The high blood pressure drug irbesartan (Avapro) can protect against kidney disease in people who have high blood pressure and Type 2 diabetes, preventing the progression of kidney disease or death by 20 percent (p=0.02) versus placebo, and 23 percent (p=0.006) versus amlodipine, according to a study reported by Dr. Edmund J. Lewis, director of nephrology at Rush-Presbyterian-St. Lukes Medical Center, Chicago. Dr. Lewis is the lead investigator of the Irbesartan Diabetic Nephropathy Trial (IDNT).
The IDNT findings were presented today, May 19, at the American Society of Hypertension (ASH) meeting in San Francisco.
The drug is not only an excellent blood pressure drug for patients with diabetes and hypertension, but more importantly it protects their kidneys from damage independent of its effect on blood pressure, said Dr. Lewis. For physicians, we now have a drug that slows the progression of kidney disease, and delays or prevents the need for dialysis or transplantation.
Kidney disease is a major problem for people whose health is already affected by high blood pressure and diabetes, according to researchers.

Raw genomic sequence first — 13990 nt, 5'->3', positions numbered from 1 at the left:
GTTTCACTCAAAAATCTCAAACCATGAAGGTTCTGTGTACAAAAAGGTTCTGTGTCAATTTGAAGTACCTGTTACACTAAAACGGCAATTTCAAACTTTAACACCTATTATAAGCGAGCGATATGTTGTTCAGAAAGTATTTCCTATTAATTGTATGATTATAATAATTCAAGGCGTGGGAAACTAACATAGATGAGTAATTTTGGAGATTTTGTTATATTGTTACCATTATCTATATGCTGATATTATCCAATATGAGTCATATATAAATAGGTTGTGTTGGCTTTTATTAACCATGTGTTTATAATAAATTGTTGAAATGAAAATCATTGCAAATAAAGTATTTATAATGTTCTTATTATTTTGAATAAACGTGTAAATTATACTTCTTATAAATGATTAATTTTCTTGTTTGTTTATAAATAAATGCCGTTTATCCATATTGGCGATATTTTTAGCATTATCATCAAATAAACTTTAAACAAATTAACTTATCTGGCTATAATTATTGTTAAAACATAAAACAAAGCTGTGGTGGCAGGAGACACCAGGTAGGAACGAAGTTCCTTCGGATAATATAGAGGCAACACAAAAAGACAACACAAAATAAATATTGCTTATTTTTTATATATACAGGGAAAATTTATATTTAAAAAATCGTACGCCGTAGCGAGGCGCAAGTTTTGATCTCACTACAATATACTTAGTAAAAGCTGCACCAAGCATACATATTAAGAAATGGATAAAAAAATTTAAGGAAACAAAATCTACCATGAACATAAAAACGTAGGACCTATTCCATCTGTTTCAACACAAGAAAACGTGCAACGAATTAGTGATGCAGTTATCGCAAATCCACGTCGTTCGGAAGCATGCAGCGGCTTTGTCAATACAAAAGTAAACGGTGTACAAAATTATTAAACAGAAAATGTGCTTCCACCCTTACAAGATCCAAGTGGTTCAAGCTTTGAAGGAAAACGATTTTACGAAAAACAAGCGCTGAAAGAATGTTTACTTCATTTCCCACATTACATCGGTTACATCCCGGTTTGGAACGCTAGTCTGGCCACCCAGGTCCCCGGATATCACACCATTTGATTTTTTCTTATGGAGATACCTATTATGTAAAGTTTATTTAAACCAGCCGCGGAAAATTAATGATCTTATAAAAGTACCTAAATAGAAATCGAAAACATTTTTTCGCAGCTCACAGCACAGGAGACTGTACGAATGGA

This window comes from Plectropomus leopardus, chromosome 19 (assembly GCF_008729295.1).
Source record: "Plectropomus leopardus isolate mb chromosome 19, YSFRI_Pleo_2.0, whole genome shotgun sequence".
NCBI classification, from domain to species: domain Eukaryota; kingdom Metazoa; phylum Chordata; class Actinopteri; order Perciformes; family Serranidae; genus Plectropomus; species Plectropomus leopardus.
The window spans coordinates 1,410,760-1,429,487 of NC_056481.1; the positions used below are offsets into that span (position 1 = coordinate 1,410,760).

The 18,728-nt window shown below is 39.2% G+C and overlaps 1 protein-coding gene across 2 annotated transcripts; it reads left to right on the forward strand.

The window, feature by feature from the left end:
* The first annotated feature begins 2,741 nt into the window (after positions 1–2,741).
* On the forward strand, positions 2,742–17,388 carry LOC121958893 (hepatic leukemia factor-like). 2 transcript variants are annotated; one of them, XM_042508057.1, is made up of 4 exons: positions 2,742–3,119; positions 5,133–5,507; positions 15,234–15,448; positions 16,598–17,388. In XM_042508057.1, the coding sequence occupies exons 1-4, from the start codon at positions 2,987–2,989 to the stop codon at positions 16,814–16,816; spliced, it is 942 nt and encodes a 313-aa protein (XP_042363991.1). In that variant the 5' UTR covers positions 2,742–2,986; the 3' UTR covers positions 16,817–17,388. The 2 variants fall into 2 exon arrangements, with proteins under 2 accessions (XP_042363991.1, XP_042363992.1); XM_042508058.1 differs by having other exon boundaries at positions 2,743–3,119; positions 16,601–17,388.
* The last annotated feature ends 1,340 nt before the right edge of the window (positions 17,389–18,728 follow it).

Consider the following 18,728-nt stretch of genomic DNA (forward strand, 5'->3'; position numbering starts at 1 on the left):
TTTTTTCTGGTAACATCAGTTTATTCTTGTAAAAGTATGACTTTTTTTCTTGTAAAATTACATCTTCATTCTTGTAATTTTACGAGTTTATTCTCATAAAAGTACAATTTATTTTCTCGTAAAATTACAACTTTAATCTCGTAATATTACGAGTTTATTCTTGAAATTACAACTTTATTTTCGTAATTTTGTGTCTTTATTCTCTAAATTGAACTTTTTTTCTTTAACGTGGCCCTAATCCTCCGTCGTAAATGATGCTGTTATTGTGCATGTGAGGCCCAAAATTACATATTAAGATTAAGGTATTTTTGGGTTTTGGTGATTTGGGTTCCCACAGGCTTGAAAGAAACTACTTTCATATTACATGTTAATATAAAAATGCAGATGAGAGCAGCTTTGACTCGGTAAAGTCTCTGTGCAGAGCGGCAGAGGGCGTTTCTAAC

The researchers studied 1,715 men and women between the ages of 30 and 70 years with high blood pressure and Type 2 diabetes in an international multi-center, double-blind placebo controlled study comparing the angiotensin II blocker irbesartan, the calcium channel blocker amlodipine and a placebo group given antihypertensive medication to control the blood pressure.
Irbesartan was shown to reduce the risk of halving kidney function or progressing to transplantation or dialysis by 30 percent compared to placebo. Irbesartan was also shown to slow the progression to end-stage renal disease (ESRD) by 37 percent over amlodipine. Serum creatinine a marker of kidney disease rose significantly more slowly in those taking irbesartan over placebo.